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Desiring Brotherhood

425

artistic vision. However, I argue that it is precisely this focus on

morbidity or negative transcendence that sets McCullers apart

from other ordinary writers. She forces us to rethink a range of

“morbid” affects such as masochism, pain, and failure. How can we

imagine an identity that is not defined in terms of a humanist

framework: a self-activating, voluntaristic, coherent, sovereign

subject supposed to know and be in control? Can we allow for a

different organization of subjectivity that is not based on mastery

and a normative imagination of pleasure, gender, and sexuality? In

what follows, I propose that McCullers’s focus on “morbidity”

offers up a critique of the phallogocentric logic of agency and

subjectivity itself, and this repudiation of masculine positivism

becomes all the more suited for diagnosing the character of an

American empire.

The most fascinating and complicated character in the novel

is Captain Penderton, who, as a closeted gay man, has a “sad

penchant for becoming enamoured of his wife’s lovers” (McCullers,

2001c: 314). McCullers writes of his attraction to Leonora’s lover,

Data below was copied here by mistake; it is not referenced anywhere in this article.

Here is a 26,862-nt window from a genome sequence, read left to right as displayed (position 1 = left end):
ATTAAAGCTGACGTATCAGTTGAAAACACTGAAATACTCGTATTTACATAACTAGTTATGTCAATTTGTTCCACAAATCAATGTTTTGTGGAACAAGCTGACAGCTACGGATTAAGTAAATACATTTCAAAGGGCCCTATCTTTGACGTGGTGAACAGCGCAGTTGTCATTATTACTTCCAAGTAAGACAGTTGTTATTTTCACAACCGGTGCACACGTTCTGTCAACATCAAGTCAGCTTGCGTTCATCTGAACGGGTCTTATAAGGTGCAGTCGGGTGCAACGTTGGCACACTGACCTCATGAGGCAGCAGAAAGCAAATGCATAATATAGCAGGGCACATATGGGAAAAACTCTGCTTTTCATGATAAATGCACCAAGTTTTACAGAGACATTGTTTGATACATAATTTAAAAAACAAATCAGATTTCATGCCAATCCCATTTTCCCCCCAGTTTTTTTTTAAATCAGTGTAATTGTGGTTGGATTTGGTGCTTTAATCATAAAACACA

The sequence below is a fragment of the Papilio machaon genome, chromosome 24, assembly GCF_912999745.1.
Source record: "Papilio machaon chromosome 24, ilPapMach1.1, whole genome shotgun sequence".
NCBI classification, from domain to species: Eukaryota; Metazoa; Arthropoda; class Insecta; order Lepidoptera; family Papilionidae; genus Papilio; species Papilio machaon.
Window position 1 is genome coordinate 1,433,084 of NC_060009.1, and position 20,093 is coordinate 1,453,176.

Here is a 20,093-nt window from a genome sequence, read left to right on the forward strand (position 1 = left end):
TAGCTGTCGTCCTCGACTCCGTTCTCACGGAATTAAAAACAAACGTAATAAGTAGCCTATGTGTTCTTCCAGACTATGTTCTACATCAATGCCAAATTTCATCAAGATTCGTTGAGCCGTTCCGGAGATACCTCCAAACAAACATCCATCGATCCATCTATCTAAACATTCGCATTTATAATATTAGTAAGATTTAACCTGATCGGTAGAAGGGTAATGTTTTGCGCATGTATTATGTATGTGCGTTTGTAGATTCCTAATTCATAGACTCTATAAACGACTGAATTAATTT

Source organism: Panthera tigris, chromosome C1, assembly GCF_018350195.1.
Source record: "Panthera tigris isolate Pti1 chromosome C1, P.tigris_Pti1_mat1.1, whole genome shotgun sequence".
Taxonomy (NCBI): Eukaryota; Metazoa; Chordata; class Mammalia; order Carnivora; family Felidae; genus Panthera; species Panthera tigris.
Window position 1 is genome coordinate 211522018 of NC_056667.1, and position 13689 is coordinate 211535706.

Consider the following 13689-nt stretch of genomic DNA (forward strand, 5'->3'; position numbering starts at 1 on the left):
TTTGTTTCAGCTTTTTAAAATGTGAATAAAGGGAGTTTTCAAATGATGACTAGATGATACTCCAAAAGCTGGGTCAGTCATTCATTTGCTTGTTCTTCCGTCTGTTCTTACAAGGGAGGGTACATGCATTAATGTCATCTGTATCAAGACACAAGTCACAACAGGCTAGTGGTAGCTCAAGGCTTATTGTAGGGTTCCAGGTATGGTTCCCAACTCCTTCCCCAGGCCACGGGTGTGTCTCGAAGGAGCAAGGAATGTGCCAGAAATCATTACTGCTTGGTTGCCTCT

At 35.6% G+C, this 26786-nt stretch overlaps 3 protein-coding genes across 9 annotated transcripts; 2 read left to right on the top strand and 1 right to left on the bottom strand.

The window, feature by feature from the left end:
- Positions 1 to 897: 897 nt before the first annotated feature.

Major Morris Langdon, in the following way:

Indeed [Captain Penderton’s] torment had been a rather

special one, as he was just as jealous of his wife as he was

of her love. In the last year he had come to feel an

emotional regard for the Major that was the nearest thing

to love that he had ever known. More than anything else

he longed to distinguish himself in the eyes of this man.

(327)

In this strange triangle, Penderton seems to be more interested in

the Major than in his own wife. Unlike typical men who cannot

tolerate their wives’ faithlessness, he is described as “carry[ing] his

cuckoldry with a cynical good grace that was respected on the

post” (327). In “The Flowering Dream: Notes on Writing,” an

essay published in 1959, McCullers declares that Penderton’s

homosexuality “is . . . a symbol . . . of handicap and impotence”

(McCullers, 2005:

276). At first glance, McCullers’s association of